- Three of the eight states (Arkansas, Florida, and Iowa) accounted for 90 percent of the schools that made AYP solely through growth, and two states (Florida and Iowa) accounted for 71 percent of such schools.
- In Iowa, 69 percent of the schools that missed AYP under the NLCB status and safe harbor rules were able to make AYP under their growth model. However, in the other seven states, the growth model had a much smaller impact, allowing 0 to 17 percent of schools that would not have otherwise made AYP to do so using growth.
- Most (but not all) schools that made AYP by status would also have made AYP under the growth model alone. Eighty-five percent of the schools that made AYP under the NCLB status criteria also would have made AYP strictly by using the growth criteria.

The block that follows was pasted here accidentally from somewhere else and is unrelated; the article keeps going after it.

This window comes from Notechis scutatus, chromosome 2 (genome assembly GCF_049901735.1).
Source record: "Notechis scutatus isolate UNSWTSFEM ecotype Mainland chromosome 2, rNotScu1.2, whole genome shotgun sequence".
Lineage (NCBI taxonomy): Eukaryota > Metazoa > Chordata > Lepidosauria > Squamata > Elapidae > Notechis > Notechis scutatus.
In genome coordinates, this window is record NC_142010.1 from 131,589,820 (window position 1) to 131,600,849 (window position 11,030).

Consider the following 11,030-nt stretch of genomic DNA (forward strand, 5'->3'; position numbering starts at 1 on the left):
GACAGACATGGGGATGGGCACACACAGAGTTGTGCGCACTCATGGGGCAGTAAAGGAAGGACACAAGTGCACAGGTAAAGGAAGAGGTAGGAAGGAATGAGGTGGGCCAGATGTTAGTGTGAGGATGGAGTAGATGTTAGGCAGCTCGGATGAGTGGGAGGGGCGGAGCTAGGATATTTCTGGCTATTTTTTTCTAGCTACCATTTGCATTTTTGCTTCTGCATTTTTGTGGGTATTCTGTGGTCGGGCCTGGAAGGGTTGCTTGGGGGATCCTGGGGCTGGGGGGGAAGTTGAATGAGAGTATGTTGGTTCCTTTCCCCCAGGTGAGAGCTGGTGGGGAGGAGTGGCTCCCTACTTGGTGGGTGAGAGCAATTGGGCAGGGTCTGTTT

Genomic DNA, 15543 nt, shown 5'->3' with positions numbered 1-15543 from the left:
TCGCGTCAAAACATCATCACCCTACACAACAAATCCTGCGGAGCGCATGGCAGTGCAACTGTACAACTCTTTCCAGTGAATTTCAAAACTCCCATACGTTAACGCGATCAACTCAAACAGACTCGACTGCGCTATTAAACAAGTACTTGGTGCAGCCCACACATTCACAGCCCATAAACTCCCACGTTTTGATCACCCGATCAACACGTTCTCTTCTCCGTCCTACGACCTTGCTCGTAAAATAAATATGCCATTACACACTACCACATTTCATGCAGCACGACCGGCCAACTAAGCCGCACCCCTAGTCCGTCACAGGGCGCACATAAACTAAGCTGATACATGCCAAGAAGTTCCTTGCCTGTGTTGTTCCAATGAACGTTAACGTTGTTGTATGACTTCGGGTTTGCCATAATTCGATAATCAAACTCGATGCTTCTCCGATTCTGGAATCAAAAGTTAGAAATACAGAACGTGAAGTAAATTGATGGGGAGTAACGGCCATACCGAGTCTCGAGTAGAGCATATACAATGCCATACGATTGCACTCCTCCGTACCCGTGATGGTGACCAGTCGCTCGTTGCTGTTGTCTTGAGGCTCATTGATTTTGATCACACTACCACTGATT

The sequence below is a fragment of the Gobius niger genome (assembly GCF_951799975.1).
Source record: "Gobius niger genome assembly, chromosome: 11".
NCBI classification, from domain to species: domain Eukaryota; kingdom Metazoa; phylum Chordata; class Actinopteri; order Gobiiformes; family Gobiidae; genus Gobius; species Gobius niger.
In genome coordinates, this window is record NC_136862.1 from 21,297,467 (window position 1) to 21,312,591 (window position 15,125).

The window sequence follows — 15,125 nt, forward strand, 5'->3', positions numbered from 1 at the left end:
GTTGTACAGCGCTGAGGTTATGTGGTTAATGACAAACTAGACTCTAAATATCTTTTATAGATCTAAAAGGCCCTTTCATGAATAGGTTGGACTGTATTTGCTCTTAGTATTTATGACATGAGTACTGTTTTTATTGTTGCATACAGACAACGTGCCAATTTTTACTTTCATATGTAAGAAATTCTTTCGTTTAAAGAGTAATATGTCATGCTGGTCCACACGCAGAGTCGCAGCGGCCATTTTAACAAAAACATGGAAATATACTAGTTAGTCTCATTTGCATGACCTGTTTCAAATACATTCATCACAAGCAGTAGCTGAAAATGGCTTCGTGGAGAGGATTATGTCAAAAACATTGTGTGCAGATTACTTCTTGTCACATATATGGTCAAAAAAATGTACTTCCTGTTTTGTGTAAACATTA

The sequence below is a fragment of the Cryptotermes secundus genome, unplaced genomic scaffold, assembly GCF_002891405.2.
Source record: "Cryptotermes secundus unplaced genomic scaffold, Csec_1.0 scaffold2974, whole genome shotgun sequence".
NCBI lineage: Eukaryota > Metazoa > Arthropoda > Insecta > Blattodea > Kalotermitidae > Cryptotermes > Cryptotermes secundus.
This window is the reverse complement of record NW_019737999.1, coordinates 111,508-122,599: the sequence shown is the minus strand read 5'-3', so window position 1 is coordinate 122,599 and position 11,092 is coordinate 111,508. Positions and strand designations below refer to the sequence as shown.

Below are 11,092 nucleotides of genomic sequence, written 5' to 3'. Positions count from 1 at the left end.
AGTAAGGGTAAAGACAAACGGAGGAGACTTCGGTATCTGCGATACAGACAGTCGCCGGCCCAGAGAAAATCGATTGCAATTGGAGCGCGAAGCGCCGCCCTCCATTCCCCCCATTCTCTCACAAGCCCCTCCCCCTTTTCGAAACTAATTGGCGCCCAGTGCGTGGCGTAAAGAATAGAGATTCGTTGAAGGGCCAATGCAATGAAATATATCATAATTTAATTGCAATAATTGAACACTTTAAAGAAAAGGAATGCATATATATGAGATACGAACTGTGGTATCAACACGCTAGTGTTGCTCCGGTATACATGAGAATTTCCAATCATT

- However, only 45 percent of the Arizona schools that made AYP by status also met the growth criteria. In this state, shifting to the growth model exclusively would have caused an additional 574 schools to miss AYP in 2006–07.
- Implications for improving use of growth in accountability systems. States could report both status- and growth-based AYP determinations for all schools in order to give a more complete picture of schools' true performance, including both current performance and whether they are on-track to proficiency in the near future.
The purpose of this study was to determine whether there was any effect, and the kind of effect, of application of the growth models; to provide information about how to strengthen the use of growth under the Elementary and Secondary Education Act (ESEA); and to provide information for states that might consider applying to use a growth model under current regulations. The interim report analyzes the effects of growth models in the first eight states approved under the pilot, for the 2006–07 school year: Alaska, Arizona, Arkansas, Delaware, Florida, Iowa, North Carolina, and Tennessee.